NU's reading of § 8-302(a) transforms it to provide for the automatic transfer of all rights related to the security or accrued while possessing the security, instead of what the statute actually says, which is "all rights in the security." NU's reading also ignores subsections (b) and (c), which qualify subsection (a) and help to make it clear that § 8-302(a) is a statement of the shelter rule.

  B.

  The legislative history of the predecessor provision to § 8-302(a) and the structure of U.C.C. Article 8 confirm that § 8-302(a), rather than defining what rights are in the security, involves the mechanism for transferring rights and applies primarily to disputes over the quality of title and the competing ownership rights passed from transferor to transferee, N.Y. U.C.C. § 8-301, originally enacted in 1962, is the predecessor to the current § 8-302, and it provided:

  (1) Upon delivery of a security the purchaser acquires the rights in the security which his transferor had or had actual authority to convey except that a purchaser who has himself been a party to any fraud or illegality affecting the security or who as a prior holder had notice of an adverse claim cannot improve his position by taking from a later bona fide purchaser. "Adverse claim" includes a claim that a transfer was or would be wrongful or that a particular adverse person is the owner of or has an interest in the security.*fn9 N.Y. U.C.C. § 8-301(1) (McKinney 1964) (attached as Ex. B. to Con Ed's App. of Unreported Materials ("Con Ed App.")). Section 8-301 thus expressed the shelter rule with its exception and impact on competing claims to the security. See id. & Official Comment ¶ 3 (describing § 8-301(1) as "shelter provision").

  As the Official Comment to § 8-301 explained, Article 8 "views the concept of negotiability from two aspects: issuer's defenses and adverse claims." N.Y. U.C.C. § 8-3-01, Official Comment ¶ 1. Section 8-301/8-302*fn10 thus anticipates two situations. One involves "adverse claims" where a prior security holder asserts a claim to the security against the current holder. The other situation-"issuer's defenses"-envisions actions to enforce rights against the issuer where the issuer may defend by arguing that the right or status necessary for the action was not transferred to the plaintiff, perhaps because the transferor did not "ha[ve] or ha[ve] the actual authority to convey" the right. See N.Y. U.C.C. § 8-301 & Official Comment 11. This case, however, deals neither with competing claims to the security, nor with an action based on the security against the issuer where defects in the security transferred may raise a defense. There are no questions about the quality of the transfer or title conveyed in the NU shares; the only question is whether the security itself embodies the contracts rights against Con Ed arising out of the Merger Agreement.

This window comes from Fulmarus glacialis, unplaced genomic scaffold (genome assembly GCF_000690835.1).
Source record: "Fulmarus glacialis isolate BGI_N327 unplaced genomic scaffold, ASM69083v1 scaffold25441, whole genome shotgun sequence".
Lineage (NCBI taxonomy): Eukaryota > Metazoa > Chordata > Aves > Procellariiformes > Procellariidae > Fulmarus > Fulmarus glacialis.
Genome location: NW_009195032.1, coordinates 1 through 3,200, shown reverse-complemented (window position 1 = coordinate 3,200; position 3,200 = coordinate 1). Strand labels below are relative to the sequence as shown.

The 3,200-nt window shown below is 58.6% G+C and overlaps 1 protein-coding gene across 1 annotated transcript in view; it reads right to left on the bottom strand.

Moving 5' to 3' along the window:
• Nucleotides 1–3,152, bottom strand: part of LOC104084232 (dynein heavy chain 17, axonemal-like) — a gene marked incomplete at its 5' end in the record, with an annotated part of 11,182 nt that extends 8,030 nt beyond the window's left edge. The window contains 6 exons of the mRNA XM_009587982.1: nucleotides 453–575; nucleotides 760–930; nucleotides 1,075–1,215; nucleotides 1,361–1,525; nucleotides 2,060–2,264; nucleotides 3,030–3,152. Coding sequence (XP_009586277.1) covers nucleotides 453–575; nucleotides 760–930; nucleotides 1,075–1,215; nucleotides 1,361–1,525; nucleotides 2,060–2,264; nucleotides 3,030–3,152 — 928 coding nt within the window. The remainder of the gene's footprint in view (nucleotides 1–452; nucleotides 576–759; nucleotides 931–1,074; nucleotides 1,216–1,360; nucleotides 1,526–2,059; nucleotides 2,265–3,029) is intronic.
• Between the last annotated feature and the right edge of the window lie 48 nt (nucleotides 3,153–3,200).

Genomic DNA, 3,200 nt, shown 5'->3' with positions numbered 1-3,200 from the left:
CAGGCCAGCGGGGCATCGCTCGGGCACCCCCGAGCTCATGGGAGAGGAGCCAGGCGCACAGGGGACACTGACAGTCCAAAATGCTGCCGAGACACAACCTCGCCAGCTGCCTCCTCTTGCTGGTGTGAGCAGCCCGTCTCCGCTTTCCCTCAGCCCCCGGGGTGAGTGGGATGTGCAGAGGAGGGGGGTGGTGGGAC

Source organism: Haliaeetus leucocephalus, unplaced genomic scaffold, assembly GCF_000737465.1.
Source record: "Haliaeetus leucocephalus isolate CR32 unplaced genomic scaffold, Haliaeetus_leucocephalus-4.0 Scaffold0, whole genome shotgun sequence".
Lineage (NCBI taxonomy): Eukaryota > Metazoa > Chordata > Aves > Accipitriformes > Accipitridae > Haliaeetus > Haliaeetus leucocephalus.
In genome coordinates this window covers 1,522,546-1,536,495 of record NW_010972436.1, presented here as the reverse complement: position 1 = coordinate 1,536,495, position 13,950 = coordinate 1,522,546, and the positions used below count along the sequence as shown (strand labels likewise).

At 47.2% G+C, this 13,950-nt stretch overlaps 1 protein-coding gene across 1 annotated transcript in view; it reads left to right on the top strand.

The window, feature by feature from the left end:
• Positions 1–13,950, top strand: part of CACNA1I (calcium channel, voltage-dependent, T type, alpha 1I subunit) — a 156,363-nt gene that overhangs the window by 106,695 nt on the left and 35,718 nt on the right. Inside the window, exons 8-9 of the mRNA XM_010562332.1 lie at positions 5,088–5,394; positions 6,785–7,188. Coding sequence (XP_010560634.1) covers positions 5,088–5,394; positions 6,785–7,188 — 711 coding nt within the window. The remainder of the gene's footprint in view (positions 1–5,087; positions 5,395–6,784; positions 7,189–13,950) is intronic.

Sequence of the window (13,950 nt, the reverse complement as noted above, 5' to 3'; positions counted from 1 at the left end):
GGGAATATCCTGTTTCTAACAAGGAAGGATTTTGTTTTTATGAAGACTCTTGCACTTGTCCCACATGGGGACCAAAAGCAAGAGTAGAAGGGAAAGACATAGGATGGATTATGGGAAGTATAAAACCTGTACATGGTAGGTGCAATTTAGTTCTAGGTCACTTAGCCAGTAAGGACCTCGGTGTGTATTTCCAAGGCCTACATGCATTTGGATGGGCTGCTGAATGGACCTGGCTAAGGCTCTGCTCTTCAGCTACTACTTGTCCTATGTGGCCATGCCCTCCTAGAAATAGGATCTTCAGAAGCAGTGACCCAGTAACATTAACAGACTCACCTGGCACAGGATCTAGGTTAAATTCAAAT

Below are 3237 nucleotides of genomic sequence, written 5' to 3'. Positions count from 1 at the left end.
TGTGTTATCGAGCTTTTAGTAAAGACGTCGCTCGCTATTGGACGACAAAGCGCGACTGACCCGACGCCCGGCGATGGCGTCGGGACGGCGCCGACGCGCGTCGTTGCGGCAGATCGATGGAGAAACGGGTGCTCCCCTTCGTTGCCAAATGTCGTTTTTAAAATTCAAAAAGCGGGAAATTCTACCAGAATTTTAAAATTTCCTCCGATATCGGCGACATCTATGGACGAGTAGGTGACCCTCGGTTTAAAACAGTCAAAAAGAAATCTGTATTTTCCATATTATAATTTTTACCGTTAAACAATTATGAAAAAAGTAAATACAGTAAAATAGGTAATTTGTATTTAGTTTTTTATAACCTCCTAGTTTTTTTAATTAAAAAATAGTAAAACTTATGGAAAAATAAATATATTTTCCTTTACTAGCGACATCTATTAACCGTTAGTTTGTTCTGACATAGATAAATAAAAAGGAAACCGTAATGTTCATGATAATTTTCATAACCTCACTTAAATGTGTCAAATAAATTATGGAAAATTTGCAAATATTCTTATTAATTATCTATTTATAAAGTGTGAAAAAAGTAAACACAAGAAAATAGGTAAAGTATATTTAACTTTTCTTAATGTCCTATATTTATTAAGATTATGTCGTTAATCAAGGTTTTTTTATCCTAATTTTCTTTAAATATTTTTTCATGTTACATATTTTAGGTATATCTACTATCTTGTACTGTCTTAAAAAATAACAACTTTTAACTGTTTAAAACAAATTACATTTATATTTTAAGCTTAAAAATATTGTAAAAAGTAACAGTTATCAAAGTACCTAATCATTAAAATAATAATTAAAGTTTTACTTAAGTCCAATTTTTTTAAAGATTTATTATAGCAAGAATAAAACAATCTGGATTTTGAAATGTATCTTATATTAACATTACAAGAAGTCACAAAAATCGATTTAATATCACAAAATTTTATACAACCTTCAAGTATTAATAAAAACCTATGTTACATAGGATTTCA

The statutory scheme of Part 3 of Article 8 involves rules for the negotiability and transfer of securities,*fn11 and § 8-301/8-302 is part of that statutory scheme, which "deals with the rights and liabilities of successive holders of a security as between themselves." N.Y. U.C.C. § 8-301, Practice Commentary (explaining "the frame of reference" of Article 8, Part 3 as dealing with "`transfer' as distinct from `the registration of transfer,' which is dealt with in Part 4"). Article 8 as a whole "does not set forth general rules defining property rights that accrue to holders of securities" and instead simply "sets forth rules relative to the transfer of the rights." N.Y. U.C.C. § 8-101, Official Comment (1977) (attached at Con Ed Supp. App. Ex. J). As the Court of Appeals for the Third Circuit has explained:

Article 8 was designed to facilitate the negotiability and trading of securities by assigning responsibility for certain steps involved in a stock transfer to the principal parties in the chain, thus relieving each party to the transfer of the need to check all aspects of the transaction-from the validity of the issuance to the validity of the stock-owner's identity and signature-at each step of the stock transfer.